Abdulrazak Gurnah was a name I did not know until recently. Until the Nobel Committee in Norway announced him as this year’s winner of its prize in literature, I had no inkling whatsoever who the man was, nor what he represented or could represent for Africa and the literature that reflects its motley realities.
In fact a few weeks before, his name had slipped under my curiousity-crazed radar when Ake Arts and Book Festival announced him on Twitter as its headliner for this year’s event. I merely checked his name, stayed a few forgettable seconds on the flyer and got caught immediately in the other buzzes that are generated almost per second on that social network.
His Nobel citation, that inimitable short bio-flashlight, thus became my entry point to the knowledge of another, if unexpected African literature Nobel laureate. Another, because we always believe we have got deserving laureates-in-waiting, never mind if externalizing affirmation of life-long literary worth isn’t exactly decolonizing. Unexpected, because “for his uncompromising and compassionate penetration of the effects of colonialism and the fate of the refugee in the gulf between cultures and continents” reads close to what an African (or broadly speaking postcolonial) writer could have dedicated their writerly life to.
My immediate reaction to his win bordered on perplexity and would shift to saddening shame, only redeemed somewhat later—later when it was clear that nobody seemed to know the man, except very few whose knowledge of him could never have nudged them to think he’d ever be considered, let alone announced as winner of the Nobel. My own perplexity and shame hinged solely on a realization that I did not encounter Gurnah at all across two degrees pursuits at arguably the most important university in the discourse of African literature.
It immediately hit me of course, and I had long known that African literary discourse has long been shifted to the West, more like to the United States. Yet it was clear that Gurnah was an almost unknown entity in that place. You could, however, bet that had they decided to know him before his Nobel win. I might have known him back while I was in school. Many people, who have no academic interest in literature, would have known him too. So the West became the consequential home of African literature, now shapes its discourse and decides who and what will be the subjects of that discourse?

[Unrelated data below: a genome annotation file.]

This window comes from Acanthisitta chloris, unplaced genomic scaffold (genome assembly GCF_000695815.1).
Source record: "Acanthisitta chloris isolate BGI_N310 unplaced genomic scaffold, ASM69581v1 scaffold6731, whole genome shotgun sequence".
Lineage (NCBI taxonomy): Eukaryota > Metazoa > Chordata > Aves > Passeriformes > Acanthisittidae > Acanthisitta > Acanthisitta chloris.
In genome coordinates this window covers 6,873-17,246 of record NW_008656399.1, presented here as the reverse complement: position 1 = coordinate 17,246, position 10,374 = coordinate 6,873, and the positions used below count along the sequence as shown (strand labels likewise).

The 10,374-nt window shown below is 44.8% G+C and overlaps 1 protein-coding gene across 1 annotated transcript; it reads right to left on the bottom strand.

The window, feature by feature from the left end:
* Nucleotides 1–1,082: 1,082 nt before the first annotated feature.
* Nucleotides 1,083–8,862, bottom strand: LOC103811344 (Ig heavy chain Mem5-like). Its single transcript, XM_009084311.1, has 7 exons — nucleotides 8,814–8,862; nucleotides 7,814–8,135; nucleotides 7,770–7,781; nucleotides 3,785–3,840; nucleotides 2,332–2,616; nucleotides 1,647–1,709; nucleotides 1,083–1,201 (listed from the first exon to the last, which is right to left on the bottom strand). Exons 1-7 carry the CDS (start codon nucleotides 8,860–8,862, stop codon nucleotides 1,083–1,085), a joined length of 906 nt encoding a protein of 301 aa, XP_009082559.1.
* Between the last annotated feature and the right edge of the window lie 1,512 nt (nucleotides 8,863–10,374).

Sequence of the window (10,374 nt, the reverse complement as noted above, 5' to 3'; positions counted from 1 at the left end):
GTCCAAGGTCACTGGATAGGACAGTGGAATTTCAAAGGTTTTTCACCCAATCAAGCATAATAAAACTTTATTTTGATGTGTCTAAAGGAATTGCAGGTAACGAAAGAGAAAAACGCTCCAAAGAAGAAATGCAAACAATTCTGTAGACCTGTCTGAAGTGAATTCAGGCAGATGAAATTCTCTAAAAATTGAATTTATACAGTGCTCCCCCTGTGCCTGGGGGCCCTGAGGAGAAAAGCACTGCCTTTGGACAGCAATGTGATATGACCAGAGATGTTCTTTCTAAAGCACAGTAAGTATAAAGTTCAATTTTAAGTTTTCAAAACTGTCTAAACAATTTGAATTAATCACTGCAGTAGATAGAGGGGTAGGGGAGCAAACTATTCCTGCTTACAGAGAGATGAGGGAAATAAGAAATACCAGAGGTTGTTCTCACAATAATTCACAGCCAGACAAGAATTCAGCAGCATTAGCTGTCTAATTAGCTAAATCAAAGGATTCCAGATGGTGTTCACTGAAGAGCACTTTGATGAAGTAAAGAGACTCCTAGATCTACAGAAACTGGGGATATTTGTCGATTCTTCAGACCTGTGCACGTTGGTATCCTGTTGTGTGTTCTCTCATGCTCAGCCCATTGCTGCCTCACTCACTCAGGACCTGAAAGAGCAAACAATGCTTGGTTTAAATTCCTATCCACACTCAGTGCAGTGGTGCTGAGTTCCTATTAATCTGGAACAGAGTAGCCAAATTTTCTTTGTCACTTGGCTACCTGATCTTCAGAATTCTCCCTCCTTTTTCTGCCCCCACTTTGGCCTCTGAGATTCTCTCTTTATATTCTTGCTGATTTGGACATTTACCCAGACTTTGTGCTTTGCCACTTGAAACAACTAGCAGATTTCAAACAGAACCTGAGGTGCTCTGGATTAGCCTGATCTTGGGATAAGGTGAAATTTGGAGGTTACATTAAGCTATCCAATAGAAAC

To say African literature syllabus in Africa is dated might be a reach, but I have long thought it could do with more variety than they presently offer. I’d not write about how I might be able to list and talk about more English writers across various traditions and eras than that of Africa. But I meant variety in terms of shifting the grounds of themes and canons beyond the Makerere’s group.
Having experienced that syllabus first hand, I know that beyond the Makerere group, what you’d get are mostly Western-determined concessions to few superstars that represent a detour from the Makerere debates. Novelists as case study: definitely Emecheta, maybe Mariama Ba; definitely Adichie, maybe Sefi Atta or Chika Unigwe to form a binary. Ben Okri is like a canon and he might be placed in relation to many hard-to-know writers around the time he published The Famished Road. Teju Cole, and either of Taiye Selasi and NoViolet Bulawayo to scantily explain the Afropolitan bug. Adichie is a ready and utilitarian pick because beside feminist considerations, they might use her for contemporary reflections on wars that tore Africa in the aftermath of Independence. She has even given us a migrant story too!
The limited scope of Makerere-over-determined literature syllabus is why Gurnah could slip under the radar in Africa for many years. In my utopian world, his announcement would have presented African scholars and every other person involved in literary activity on the continent a chance to stick it to the West for how skewed its interest in our literature was. Imagine if the conversation had been, “well we’d always studied him and known him as a great storyteller of the African experience” and not his obscurity?
You could hardly get a think-piece from Africa that introduces people to him ever since his announcement. As ever, we waited to have it told to us. Just Google-search him, it’s being told to us right now. Gurnah would now take a spot of consideration going forward in literary conversations on the continent, and students would choose his book for their long essays. But there are many Gurnahs and we’d wait for another discovery of them by the West?
Image: PalFest via Flickr, CC 2.0 (modified)